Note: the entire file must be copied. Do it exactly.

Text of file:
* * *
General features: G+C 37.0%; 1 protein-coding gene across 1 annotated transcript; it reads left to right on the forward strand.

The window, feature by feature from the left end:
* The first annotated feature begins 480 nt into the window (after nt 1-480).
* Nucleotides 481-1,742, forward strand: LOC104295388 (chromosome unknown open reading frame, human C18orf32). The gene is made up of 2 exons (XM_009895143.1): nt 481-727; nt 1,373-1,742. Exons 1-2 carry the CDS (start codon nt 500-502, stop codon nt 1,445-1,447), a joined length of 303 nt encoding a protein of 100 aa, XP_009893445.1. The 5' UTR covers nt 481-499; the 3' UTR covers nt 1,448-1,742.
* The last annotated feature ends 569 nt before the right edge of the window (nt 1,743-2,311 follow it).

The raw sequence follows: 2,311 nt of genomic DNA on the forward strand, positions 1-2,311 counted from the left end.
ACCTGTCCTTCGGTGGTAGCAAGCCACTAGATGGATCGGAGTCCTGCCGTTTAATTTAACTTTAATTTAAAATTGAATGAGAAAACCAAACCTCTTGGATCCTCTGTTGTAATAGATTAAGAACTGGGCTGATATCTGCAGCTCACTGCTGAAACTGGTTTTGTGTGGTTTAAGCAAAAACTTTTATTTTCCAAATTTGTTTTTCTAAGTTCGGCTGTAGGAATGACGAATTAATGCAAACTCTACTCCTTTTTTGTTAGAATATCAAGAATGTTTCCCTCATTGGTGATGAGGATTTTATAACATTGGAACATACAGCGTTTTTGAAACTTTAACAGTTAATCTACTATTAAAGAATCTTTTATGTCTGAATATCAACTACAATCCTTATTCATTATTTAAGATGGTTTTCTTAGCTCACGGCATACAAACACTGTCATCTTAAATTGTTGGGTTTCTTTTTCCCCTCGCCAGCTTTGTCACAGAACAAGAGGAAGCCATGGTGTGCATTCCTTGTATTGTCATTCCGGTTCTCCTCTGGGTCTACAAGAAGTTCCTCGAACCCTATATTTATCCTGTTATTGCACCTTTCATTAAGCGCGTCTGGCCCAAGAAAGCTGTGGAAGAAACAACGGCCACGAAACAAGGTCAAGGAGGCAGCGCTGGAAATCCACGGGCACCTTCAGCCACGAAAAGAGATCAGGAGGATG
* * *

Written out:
General features: G+C 37.0%; 1 protein-coding gene across 1 annotated transcript; it reads left to right on the forward strand.

The window, feature by feature from the left end:
* The first annotated feature begins 480 nt into the window (after nt 1-480).
* Nucleotides 481-1,742, forward strand: LOC104295388 (chromosome unknown open reading frame, human C18orf32). The gene is made up of 2 exons (XM_009895143.1): nt 481-727; nt 1,373-1,742. Exons 1-2 carry the CDS (start codon nt 500-502, stop codon nt 1,445-1,447), a joined length of 303 nt encoding a protein of 100 aa, XP_009893445.1. The 5' UTR covers nt 481-499; the 3' UTR covers nt 1,448-1,742.
* The last annotated feature ends 569 nt before the right edge of the window (nt 1,743-2,311 follow it).

The raw sequence follows: 2,311 nt of genomic DNA on the forward strand, positions 1-2,311 counted from the left end.
ACCTGTCCTTCGGTGGTAGCAAGCCACTAGATGGATCGGAGTCCTGCCGTTTAATTTAACTTTAATTTAAAATTGAATGAGAAAACCAAACCTCTTGGATCCTCTGTTGTAATAGATTAAGAACTGGGCTGATATCTGCAGCTCACTGCTGAAACTGGTTTTGTGTGGTTTAAGCAAAAACTTTTATTTTCCAAATTTGTTTTTCTAAGTTCGGCTGTAGGAATGACGAATTAATGCAAACTCTACTCCTTTTTTGTTAGAATATCAAGAATGTTTCCCTCATTGGTGATGAGGATTTTATAACATTGGAACATACAGCGTTTTTGAAACTTTAACAGTTAATCTACTATTAAAGAATCTTTTATGTCTGAATATCAACTACAATCCTTATTCATTATTTAAGATGGTTTTCTTAGCTCACGGCATACAAACACTGTCATCTTAAATTGTTGGGTTTCTTTTTCCCCTCGCCAGCTTTGTCACAGAACAAGAGGAAGCCATGGTGTGCATTCCTTGTATTGTCATTCCGGTTCTCCTCTGGGTCTACAAGAAGTTCCTCGAACCCTATATTTATCCTGTTATTGCACCTTTCATTAAGCGCGTCTGGCCCAAGAAAGCTGTGGAAGAAACAACGGCCACGAAACAAGGTCAAGGAGGCAGCGCTGGAAATCCACGGGCACCTTCAGCCACGAAAAGAGATCAGGAGGATG